The text of this week's issue was set in 10-point Rigatoni Condensed, a classic font that has recently been experiencing a well-deserved resurgence in popularity. Often confused with the Verbina typeface that was used on the Acknowledge-ments section of the Magna Carta, the font is actually a wholly original construct with a distinctive look and a rich pedigree all its own.

Rigatoni's origins are a study in perseverance. It came of age in the cutthroat publishing world of early 20th-century Manhattan, where pity was scarce and a font had to rely on its quick wits in order to survive. Born to a drug-addicted mother in a densely populated, only marginally literate dockside community, the font never knew its father. An early bout with the croup left it frail and subject to the cruel bullying of other fonts. Summer afternoons were spent not on the baseball diamond or inching across the pages of a cheaply published penny dreadful, but in bed recuperating from a brutalizing round of emergency enemas. Eagle-eyed printing experts now say that these early heartbreaks defined the font's visual personality for years to come, roughening its edges and teaching it that it could get along just fine without serifs, thankyouverymuch.

Due to a combination of New Deal education initiatives and careless typographical mistakes, Rigatoni eventually found its way into a student newspaper printed on the campus of an Ivy League university. Here, the font was exposed to a hitherto unimagined diversity of cosmopolitan viewpoints. It also learned that proper presentation could sell the weakest, most inflammatory arguments, a lesson that would serve the font well when it added controversial punctuation to campaign materials prepared by local supporters of presidential candidate Alf Landon. Later on, a personal crisis was narrowly avoided when angry townies charged that Rigatoni had been complicit in spreading Communist propaganda. But it dodged censure by turning state's evidence against other fonts with a lesser instinct for self-preservation. A pattern was beginning to emerge.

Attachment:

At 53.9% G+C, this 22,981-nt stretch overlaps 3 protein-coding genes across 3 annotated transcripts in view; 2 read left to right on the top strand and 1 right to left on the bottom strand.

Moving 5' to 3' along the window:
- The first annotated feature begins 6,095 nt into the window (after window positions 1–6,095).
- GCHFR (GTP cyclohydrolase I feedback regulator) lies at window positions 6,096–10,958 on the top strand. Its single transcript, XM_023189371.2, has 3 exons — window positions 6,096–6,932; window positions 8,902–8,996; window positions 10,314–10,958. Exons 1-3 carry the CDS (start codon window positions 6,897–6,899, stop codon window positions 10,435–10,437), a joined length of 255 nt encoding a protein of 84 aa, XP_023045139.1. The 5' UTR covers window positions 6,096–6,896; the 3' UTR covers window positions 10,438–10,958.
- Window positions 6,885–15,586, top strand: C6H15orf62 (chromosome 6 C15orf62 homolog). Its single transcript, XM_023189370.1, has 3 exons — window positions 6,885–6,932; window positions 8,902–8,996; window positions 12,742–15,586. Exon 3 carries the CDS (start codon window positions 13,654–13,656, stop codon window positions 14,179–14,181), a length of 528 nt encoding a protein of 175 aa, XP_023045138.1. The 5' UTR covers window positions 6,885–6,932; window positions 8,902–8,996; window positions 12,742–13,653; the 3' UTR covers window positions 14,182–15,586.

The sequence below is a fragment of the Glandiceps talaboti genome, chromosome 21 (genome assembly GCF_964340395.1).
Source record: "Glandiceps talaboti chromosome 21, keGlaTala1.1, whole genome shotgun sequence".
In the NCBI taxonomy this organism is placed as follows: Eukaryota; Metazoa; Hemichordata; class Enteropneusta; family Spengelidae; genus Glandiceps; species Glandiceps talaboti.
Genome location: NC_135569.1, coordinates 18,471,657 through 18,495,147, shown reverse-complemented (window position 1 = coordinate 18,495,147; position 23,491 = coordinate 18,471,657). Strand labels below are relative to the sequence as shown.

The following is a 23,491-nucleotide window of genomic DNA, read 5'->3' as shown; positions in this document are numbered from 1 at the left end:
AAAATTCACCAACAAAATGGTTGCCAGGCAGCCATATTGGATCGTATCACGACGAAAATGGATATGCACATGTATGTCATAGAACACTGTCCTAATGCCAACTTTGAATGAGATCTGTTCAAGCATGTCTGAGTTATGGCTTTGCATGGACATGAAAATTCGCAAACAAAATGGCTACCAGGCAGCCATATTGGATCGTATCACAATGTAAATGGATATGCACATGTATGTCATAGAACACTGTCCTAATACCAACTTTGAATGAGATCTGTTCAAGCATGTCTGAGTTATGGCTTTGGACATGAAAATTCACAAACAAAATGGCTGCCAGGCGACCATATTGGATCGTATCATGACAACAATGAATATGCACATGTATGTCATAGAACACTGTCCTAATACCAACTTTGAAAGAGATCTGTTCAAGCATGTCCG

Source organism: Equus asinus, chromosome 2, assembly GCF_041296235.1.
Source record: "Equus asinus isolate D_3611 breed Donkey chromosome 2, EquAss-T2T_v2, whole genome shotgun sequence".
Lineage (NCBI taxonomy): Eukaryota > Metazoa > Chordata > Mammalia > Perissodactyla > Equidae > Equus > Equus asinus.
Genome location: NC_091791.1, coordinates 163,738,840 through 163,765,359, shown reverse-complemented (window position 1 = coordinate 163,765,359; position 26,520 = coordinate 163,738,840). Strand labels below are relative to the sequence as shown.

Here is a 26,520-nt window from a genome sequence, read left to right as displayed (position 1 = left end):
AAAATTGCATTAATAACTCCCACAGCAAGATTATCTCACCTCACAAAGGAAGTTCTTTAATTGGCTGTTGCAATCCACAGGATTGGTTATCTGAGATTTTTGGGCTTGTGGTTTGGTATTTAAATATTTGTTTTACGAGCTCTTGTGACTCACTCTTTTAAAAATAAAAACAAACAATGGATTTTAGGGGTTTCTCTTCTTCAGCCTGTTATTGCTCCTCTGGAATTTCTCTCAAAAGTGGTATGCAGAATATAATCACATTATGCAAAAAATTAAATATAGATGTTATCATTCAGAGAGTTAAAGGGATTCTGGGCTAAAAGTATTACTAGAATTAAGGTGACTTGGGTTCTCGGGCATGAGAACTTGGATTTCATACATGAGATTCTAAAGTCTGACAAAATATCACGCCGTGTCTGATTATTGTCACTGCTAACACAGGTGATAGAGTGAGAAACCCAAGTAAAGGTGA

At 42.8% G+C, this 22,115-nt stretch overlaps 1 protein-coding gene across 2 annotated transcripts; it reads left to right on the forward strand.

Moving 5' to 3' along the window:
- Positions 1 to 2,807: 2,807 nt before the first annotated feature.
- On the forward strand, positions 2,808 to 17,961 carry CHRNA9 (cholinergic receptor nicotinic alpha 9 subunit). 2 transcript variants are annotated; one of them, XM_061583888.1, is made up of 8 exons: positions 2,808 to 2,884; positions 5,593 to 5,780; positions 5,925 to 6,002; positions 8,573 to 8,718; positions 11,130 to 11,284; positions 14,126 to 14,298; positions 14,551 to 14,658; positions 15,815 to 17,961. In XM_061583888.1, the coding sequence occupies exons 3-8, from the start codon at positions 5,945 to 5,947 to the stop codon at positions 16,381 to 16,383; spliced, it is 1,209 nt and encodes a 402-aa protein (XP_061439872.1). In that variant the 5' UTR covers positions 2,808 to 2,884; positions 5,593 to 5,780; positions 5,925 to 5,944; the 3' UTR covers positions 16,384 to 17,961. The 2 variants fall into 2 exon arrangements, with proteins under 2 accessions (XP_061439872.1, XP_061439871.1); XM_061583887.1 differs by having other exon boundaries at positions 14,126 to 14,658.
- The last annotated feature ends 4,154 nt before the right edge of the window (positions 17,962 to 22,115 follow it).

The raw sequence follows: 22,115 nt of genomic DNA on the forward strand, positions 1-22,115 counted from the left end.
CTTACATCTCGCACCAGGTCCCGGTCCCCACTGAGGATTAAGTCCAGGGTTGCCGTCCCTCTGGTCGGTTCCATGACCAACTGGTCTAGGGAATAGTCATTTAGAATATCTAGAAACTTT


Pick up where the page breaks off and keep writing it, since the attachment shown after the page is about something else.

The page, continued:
The postwar years were good times for Rigatoni. The baby boom was all the impetus it needed to get big into cereal boxes, an arrangement that would prove lucrative as an entire generation graduated from Frosted Flakes to Grape-Nuts without ever putting aside its need for breakfast-table reading. Though a lack of Russian characters lost the font its bid to be the first typeface in space, it was able to sweet-talk its way into the opening and closing credits of several TV ministries. When the shepherds of those ministries fell victim to their own greed, Rigatoni lent its cachet to printed stories of their downfall. This font is a survivor.

In more recent years, Rigatoni has amassed a list of accomplishments only its bitterest rivals could fail to admire. It has enabled the winning of Pulitzers and clarified FDA requirements. It has remade TV Guide and been spotted on the menus of some of the finest four-star restaurants. It has invaded the web and done blow with Kate Moss. Rigatoni has its own upscale fragrance, a chain of nightclubs and a line of gentlemen's fashions all keyed to radical reimaginings of the letter "R." It is investing heavily in NASCAR. To this font, every day is an opportunity, every emerging Asian nation a new market waiting to be tapped.

Rigatoni is never far from today's headlines. Yet don't think for a minute that this font is a stranger to sacrifice. For 35 years, it tirelessly served its people as their democratically elected president and divine messenger on this Earth. Anything it did in that time that may have looked unseemly, it only did to protect its followers, and to shield the women's magazines of a proud nation from the foreign dogs who would have filled them with pornography. And now you say, "Eject that font from the courtroom?" Rigatoni does not recognize the authority of this tribunal! Your honor, we demand a new tr

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Sorry. Fonts get carried away sometimes. But stress is an occupational hazard when you're a font at the top. Most of the time, this font just lets it slide. Rigatoni thinks the petty and the jealous should have their say, unreadable though it may be.

Nothing people say is going to stick to the font anyway. Rigatoni is a legitimate businessman. It gives heavily to children's charities. Been to that new Down Syndrome wing at Mercy Hospital? Remember the first thing you saw when you looked at the directory? Yep. Rigatoni. Hardly sounds like the work of a typeface with skeletons in its closet, we're sure you'll agree. Then again, it's no coincidence that, for all the smart-aleck ampersands and pissant little semicolons this font has allegedly wronged over the years, not one of their cases has made it onto a police blotter. What are they, using invisible ink over there? Geddaddahere. If you're keeping your nose clean, you've got nothing to worry about from this font, pally. Nothing at all.

The font is ready to see you now.


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